SS Clan Fraser (1938)
|Name:||SS Clan Fraser|
|Owner:||Clan Line Steamers Ltd, London|
|Operator:||Cayzer, Irvine & Co Ltd, London|
|Port of registry:||Glasgow|
|Builder:||Greenock Dockyard Co., Greenock|
|Launched:||20 December 1938|
|Identification:||call sign GPPY
UK official number 165960
|Fate:||bombed and sunk, 6 April 1941|
|Class & type:||Cameron-class steamship|
tonnage under deck 6,321
|Length:||463.7 feet (141.3 m) p/p|
|Beam:||63.0 feet (19.2 m)|
|Draught:||28 feet 4 1⁄4 inches (9 m)|
|Depth:||29.9 feet (9.1 m)|
|Installed power:||1,370 NHP|
|Propulsion:||2 × steam triple expansion engines; 2 × low pressure exhaust turbines; twin screw|
|Speed:||17.5 knots (32.4 km/h)|
Clan Chisholm was one of the Clan Line's Cameron-class steamships, built by the Greenock & Grangemouth Dockyard Co Ltd, Greenock and launched on 20 December 1938 and completed in February 1939. She was registered in Glasgow.
Chisholm had 20 corrugated furnaces with a combined grate area of 402 square feet (37 m2). They heated five single-ended boilers with a combined heating surface of 17,780 square feet (1,652 m2). These supplied steam at 220 lbf/in2 to a pair of three-cylinder steam triple expansion engines. Exhaust steam from each engine's low-pressure cylinder fed one of a pair of low pressure steam turbines. All the engines were built by J.G. Kincaid & Co of Greenock. The combined power output of this plant was rated at 1,043 NHP. She was propelled by twin screws, each driven by one triple-expansion engine and one turbine.
Clan Fraser sailed independently for the first year of the Second World War. She worked between the Indian sub-continent, southern Africa, Australia, Britain and the Mediterranean without being part of a convoy until 5 September 1940, when she sailed carrying general cargo from the Firth of Clyde to Methil with Convoy WN 13. At the end of the month she returned from Methil to the Clyde with Convoy OB 222.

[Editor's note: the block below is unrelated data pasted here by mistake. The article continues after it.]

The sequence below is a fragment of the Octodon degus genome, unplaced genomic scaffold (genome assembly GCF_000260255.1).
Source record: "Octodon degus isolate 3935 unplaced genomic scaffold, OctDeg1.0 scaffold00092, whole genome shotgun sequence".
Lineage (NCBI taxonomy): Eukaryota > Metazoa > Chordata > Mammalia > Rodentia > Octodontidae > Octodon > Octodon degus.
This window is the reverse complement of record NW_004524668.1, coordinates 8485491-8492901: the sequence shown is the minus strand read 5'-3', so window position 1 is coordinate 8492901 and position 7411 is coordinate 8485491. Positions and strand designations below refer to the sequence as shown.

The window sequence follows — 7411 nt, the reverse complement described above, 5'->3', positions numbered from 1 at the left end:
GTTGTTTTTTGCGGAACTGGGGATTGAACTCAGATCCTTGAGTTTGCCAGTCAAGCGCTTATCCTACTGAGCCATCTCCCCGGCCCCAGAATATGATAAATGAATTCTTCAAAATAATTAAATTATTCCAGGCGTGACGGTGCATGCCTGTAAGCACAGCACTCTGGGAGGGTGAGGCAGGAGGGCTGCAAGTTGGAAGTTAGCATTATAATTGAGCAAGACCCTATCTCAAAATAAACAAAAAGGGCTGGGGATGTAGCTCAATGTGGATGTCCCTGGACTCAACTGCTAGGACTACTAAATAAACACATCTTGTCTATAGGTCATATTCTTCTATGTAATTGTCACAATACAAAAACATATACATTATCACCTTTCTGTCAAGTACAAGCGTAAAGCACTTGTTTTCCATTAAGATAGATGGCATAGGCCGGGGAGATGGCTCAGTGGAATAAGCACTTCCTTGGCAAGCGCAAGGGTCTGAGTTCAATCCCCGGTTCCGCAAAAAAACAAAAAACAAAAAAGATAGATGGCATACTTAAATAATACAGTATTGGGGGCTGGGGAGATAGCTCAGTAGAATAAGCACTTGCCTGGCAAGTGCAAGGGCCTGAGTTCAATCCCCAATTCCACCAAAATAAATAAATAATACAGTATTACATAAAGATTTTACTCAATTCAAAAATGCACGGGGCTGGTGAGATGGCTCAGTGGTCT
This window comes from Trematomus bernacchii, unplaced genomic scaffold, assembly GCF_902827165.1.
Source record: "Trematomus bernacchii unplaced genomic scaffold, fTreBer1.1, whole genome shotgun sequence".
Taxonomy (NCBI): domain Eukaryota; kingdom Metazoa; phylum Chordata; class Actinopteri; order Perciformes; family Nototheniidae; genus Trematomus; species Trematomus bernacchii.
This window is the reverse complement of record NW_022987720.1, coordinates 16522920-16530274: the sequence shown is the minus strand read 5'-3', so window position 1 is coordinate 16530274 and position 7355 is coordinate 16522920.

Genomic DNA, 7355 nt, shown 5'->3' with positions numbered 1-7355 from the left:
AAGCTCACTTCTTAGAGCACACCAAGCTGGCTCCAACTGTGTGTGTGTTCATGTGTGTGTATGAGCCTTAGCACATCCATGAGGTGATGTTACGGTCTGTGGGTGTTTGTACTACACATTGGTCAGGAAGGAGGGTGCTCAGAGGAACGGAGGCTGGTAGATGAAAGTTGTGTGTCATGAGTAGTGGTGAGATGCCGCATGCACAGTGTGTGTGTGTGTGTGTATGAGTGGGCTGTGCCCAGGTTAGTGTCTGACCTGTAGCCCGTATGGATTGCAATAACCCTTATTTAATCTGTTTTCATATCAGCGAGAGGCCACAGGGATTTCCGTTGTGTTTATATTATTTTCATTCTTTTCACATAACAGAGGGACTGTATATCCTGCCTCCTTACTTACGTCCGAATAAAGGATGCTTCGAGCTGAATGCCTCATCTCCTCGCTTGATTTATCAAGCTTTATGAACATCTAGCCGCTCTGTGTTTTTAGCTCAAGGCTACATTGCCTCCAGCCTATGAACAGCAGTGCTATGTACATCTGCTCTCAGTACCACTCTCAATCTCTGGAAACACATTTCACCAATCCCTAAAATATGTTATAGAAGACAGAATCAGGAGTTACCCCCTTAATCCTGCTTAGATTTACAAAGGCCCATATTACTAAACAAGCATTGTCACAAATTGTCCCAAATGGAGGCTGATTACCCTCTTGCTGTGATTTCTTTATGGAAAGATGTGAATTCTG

Clan Fraser was one of the three fast merchant ships that took part in Operation Collar, a convoy to supply Malta and Alexandria. An attempt by Italian forces to intercept the ships led to the Battle of Cape Spartivento, after which Clan Fraser and her sister Clan Forbes continued on to Malta.
Clan Fraser and Clan Forbes returned to Gibraltar in Convoy MG 1, and Fraser continued to the Clyde under escort. She then resumed independent sailing, first to South Africa and then via the Indian Ocean to Aden. There she joined Convoy BN 21 to Suez carrying a cargo of stores. She passed through the Suez Canal. At Port Saïd, carrying a cargo of munitions, she joined Convoy ANF 24, with which she reached the Port of Piraeus in Greece on 4 April.
On 6 April 1941 German forces invaded Greece and Luftwaffe bombers led by Hans-Joachim 'Hajo' Herrmann attacked shipping in Piraeus. Clan Fraser was in port still unloading her arms and 200 tons of TNT. At 0315 hrs she was hit and destroyed when her TNT exploded. She sank in the harbour, with six killed and nine wounded. Her Master, J.H. Giles, was among the survivors. The shock of the blast was felt 15 miles (24 km) away in Athens, where doors were blown in; and in Psihiko, where windows were shattered. White hot débris detonated ΤΝΤ in other nearby ships, setting them and buildings ashore on fire. By morning the port had been severely damaged.
- Lloyd's Register, Steamers and Motorships. London: Lloyd's Register. 1940–41. Retrieved 10 November 2013.
- Cameron, Stuart; Strathdee, Paul; Biddulph, Bruce (2002–2013). "Clan Fraser". Clydebuilt database. Clydesite.co.uk. Retrieved 10 November 2013.
- Hague, Arnold. "Ship Movements". Port Arrivals/Departures. Don Kindell, ConvoyWeb. Retrieved 10 November 2013.
- Hague, Arnold. "Convoy WN.13". WN Convoy Series. Don Kindell, ConvoyWeb. Retrieved 10 November 2013.
- Hague, Arnold. "Convoy OA.222". OA Convoy Series. Don Kindell, ConvoyWeb. Retrieved 10 November 2013.
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- Hague, Arnold. "Convoy ANF.24". Shorter Convoy Series. Don Kindell, ConvoyWeb. Retrieved 10 November 2013.
- Tomkinson, John L. "The Occupation (1941–1944)". Athens under the Nazis. Retrieved 10 November 2013.